MONDAY, April 17, 2017 (HealthDay News) -- An estimated 8.3 million American adults -- about 3.4 percent of the U.S. population -- suffer from serious psychological distress, with barriers to care on the rise, according to research published online April 17 in Psychiatric Services.
The study included national health data from a survey conducted by the U.S. Centers for Disease Control and Prevention. The investigators found that between 2006 and 2014, access to health care services deteriorated for people with serious psychological distress, compared to people without emotional distress. Comparing self-reported psychological distress symptoms across nine years, the research team estimated that 9.5 percent of distressed Americans in 2014 did not have health insurance that would give them access to a psychiatrist or mental health counselor.
In 2014, people with serious psychological distress were nearly three times more likely to experience delays in getting professional help due to insufficient mental health coverage than people without serious distress. Furthermore, 9.9 percent of people with serious psychological distress could not afford to pay for their psychiatric care in 2014, up from 8.7 percent in 2006.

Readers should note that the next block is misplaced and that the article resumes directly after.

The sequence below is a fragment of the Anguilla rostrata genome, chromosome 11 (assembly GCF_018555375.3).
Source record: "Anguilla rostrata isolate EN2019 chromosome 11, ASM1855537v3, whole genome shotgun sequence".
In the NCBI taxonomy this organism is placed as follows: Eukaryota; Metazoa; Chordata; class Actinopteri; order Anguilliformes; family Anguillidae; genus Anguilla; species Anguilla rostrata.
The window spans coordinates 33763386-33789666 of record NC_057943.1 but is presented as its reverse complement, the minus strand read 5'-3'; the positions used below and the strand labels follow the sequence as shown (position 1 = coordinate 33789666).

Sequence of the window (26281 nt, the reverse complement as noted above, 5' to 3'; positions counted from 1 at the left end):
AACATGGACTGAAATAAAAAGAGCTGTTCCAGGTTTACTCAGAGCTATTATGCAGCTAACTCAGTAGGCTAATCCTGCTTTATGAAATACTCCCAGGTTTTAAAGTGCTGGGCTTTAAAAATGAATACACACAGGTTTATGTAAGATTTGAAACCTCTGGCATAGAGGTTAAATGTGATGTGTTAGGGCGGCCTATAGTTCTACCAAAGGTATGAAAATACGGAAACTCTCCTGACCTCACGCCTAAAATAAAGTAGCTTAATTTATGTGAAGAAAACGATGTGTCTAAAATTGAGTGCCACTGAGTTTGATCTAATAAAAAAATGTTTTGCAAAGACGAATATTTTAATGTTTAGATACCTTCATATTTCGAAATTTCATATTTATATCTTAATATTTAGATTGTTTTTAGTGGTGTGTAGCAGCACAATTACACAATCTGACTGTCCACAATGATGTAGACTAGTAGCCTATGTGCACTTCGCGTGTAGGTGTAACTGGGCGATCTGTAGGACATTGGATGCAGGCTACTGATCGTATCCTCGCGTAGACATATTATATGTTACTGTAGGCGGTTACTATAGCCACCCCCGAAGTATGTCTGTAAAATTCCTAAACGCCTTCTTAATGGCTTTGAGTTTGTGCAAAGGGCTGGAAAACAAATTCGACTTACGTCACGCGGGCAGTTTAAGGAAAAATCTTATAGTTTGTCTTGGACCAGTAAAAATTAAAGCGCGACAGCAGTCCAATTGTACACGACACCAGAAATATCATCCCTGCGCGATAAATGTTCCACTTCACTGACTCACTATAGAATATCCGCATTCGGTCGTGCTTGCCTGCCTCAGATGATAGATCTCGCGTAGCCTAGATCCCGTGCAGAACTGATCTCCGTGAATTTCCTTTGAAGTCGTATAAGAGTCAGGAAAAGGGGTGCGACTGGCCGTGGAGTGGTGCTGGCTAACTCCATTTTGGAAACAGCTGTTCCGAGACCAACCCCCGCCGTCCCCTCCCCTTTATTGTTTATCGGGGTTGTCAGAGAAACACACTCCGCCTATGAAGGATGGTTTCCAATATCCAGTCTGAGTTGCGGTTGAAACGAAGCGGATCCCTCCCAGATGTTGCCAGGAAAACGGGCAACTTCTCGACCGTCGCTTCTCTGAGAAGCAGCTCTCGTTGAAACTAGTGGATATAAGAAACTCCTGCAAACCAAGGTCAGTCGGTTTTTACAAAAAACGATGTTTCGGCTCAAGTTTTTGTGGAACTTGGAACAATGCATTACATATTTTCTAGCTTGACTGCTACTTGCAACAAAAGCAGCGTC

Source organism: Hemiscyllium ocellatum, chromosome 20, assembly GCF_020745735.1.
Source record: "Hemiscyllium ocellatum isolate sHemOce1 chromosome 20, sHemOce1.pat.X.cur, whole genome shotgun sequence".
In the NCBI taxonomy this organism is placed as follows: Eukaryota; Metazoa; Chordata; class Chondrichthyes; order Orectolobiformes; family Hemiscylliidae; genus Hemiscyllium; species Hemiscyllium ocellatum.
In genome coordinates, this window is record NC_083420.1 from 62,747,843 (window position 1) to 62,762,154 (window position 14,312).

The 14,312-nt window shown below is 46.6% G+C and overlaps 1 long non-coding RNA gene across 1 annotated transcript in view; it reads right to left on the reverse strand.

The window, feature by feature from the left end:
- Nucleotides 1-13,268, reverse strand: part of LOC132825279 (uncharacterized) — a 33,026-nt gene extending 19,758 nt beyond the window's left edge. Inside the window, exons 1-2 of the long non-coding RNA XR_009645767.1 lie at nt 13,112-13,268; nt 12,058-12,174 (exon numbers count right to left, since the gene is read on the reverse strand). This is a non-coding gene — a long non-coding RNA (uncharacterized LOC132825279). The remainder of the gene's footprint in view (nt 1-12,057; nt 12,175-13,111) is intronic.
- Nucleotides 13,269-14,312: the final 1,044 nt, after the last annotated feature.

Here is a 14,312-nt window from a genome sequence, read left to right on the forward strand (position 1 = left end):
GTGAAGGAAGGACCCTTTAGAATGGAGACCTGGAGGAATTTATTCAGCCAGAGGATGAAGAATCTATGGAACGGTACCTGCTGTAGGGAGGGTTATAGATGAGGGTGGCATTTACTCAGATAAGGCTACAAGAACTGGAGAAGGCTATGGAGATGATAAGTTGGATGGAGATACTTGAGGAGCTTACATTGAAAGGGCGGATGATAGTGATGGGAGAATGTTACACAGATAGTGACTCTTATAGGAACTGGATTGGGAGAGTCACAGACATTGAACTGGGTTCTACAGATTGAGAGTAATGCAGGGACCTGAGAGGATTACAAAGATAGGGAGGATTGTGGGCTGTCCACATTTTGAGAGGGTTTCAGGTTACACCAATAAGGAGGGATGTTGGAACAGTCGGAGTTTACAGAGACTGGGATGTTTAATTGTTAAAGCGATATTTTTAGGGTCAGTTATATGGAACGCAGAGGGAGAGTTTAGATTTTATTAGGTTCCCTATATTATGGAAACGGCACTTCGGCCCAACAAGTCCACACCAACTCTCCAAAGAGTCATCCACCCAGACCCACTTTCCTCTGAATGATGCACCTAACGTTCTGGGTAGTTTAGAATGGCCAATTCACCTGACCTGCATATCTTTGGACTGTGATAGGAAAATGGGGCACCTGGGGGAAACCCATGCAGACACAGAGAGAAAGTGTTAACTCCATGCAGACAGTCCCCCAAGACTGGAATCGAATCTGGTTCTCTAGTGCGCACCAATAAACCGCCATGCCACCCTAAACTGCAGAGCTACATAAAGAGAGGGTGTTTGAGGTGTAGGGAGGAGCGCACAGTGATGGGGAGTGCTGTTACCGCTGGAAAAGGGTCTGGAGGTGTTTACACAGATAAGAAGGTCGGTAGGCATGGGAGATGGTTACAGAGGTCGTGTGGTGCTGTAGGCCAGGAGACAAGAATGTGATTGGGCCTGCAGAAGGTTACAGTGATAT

"Although our analysis does not give concrete reasons why mental health services are diminishing, it could be from shortages in professional help, increased costs of care not covered by insurance, the great recession, and other reasons worthy of further investigation," lead researcher Judith Weissman, Ph.D., J.D., a research manager in the department of medicine at the NYU Langone Medical Center in New York City, said in a center news release. "Our study may also help explain why the U.S. suicide rate is up to 43,000 people each year."
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